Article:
The Labor Department will appeal today a federal judge’s decision to block the Obama administration’s overtime rule. Finalized in May 2016, the rule doubled (to $47,476) the salary threshold under which virtually all workers are guaranteed time-and-a-half pay if they work more than 40 hours in a given week. But the rule never took effect because a federal judge in Texas issued a preliminary injunction against it. In August, that same judge, Amos Mazzant, made the preliminary injunction permanent by granting summary judgment to business groups challenging the rule. In his opinion, Mazzant wrote that the Labor Department had “exceeded its authority and gone too far with the Final Rule.” That language was less restrictive in defining DOL’s authority than the language in Mazzant’s preliminary injunction had been, prompting many observers to conclude DOL wouldn’t bother to appeal the permanent injunction. They were wrong.
A Labor Department official told the Wall Street Journal that “by filing the appeal the department is seeking to maintain Secretary Alexander Acosta’s ability to establish overtime regulations.” The official added that the appeal shouldn’t be interpreted as an endorsement of the 2016 threshold. The Trump administration has already indicated that it plans to rewrite the rule. In July, the Labor Department issued a request for information on the Obama administration overtime rule. At his confirmation hearing, Acosta seemed to suggest that he’d favor raising the salary threshold to around $33,000 but said an increase to $47,476 “goes beyond a cost of living adjustment.”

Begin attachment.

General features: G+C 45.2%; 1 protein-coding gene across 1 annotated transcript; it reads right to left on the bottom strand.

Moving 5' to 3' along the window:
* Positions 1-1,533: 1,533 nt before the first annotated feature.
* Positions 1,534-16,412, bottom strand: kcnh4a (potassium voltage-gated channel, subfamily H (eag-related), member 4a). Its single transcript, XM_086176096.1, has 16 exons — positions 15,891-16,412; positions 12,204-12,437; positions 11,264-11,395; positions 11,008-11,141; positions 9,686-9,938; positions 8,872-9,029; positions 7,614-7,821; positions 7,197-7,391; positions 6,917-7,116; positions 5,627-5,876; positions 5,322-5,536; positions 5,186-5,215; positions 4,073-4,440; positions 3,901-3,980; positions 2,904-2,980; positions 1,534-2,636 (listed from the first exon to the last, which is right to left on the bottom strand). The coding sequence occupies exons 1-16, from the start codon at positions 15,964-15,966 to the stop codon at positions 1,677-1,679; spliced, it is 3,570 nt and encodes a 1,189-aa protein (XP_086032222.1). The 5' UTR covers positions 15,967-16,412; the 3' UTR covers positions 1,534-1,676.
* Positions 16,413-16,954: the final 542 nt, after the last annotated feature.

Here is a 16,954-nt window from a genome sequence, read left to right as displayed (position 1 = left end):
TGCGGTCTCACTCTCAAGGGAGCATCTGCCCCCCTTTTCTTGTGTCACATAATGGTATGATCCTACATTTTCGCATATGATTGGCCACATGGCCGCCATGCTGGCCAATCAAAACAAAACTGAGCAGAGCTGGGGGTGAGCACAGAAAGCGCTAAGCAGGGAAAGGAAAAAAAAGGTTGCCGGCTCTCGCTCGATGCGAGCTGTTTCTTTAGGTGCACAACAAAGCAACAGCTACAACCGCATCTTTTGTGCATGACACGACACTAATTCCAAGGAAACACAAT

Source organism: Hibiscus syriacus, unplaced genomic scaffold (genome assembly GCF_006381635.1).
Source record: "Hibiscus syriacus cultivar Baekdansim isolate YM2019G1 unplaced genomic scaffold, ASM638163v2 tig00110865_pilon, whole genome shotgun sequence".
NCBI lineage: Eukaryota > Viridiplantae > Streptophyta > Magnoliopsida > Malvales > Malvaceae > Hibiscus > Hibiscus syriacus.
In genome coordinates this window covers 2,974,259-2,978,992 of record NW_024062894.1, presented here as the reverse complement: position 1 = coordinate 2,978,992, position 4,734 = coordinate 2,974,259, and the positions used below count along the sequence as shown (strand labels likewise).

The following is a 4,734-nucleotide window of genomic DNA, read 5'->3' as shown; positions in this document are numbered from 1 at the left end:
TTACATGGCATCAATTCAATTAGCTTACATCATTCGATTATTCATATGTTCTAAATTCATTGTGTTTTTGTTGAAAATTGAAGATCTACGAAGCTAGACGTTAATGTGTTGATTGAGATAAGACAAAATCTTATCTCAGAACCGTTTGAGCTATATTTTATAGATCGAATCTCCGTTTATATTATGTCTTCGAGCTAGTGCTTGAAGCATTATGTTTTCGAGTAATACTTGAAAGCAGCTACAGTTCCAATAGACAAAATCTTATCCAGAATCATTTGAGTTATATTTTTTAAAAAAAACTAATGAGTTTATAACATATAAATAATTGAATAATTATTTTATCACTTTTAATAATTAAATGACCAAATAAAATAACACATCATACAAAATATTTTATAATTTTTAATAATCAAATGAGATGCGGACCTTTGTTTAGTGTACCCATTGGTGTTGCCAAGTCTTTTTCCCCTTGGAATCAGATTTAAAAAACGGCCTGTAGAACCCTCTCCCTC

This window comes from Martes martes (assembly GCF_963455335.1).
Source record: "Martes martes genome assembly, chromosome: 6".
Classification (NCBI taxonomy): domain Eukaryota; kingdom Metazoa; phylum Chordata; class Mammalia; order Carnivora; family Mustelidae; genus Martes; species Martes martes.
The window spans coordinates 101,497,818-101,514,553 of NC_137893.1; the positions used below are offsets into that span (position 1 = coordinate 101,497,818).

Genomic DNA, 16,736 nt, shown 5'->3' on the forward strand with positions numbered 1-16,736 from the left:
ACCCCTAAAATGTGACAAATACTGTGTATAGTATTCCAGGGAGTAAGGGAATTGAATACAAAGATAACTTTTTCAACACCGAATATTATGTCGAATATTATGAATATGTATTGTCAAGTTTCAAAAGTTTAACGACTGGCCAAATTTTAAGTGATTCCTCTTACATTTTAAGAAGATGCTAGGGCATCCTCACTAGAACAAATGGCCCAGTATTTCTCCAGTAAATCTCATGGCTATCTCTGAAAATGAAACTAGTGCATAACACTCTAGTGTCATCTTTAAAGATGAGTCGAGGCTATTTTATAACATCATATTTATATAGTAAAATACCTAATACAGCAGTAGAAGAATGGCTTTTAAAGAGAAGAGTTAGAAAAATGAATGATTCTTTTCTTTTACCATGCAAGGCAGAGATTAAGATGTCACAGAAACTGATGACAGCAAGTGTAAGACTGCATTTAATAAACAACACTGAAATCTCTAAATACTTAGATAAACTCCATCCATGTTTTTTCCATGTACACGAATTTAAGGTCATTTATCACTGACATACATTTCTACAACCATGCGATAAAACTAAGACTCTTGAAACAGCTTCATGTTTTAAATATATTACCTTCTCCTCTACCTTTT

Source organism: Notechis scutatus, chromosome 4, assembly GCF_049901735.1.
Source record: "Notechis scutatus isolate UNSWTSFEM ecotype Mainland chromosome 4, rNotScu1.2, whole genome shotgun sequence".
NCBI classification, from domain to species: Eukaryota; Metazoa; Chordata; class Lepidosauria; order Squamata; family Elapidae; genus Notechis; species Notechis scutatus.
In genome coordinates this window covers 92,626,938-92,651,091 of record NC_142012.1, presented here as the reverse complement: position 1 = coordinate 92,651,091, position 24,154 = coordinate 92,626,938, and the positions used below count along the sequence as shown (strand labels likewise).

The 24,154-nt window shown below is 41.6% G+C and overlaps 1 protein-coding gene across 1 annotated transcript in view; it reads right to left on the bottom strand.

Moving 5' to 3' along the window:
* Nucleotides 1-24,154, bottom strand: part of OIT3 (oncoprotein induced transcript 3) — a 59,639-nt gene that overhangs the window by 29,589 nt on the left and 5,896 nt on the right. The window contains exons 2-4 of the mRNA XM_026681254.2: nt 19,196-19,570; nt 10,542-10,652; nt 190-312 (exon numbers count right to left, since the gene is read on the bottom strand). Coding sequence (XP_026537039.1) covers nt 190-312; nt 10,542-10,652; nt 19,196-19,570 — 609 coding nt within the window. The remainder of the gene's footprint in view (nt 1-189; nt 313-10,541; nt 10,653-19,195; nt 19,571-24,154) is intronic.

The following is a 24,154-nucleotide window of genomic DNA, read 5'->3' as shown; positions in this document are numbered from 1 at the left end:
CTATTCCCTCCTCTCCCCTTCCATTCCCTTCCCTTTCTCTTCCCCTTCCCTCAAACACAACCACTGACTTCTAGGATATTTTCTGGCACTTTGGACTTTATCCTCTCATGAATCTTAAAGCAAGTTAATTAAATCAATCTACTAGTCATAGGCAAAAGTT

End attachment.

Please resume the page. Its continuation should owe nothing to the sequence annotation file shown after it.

“Filing the notice of appeal preserves the option of challenging, if it becomes necessary, the limits the district court placed on the department’s rulemaking authority,” Paul DeCamp, former Wage and Hour administrator under President George W. Bush and an attorney with Epstein Becker & Green, told Morning Shift. DeCamp added that “realistically, the department appears to be appealing as a means of buying time to proceed with a new overtime [rulemaking] to [replace] the failed 2016 regulation.”
Nevertheless, worker advocacy groups praised the decision to appeal. In a statement, Christine Owens, executive director of the National Employment Law Project, said “the Labor Department is right to defend its authority to issue a robust salary threshold to set the baseline for this exemption.”
Source: Politico’s Morning Shift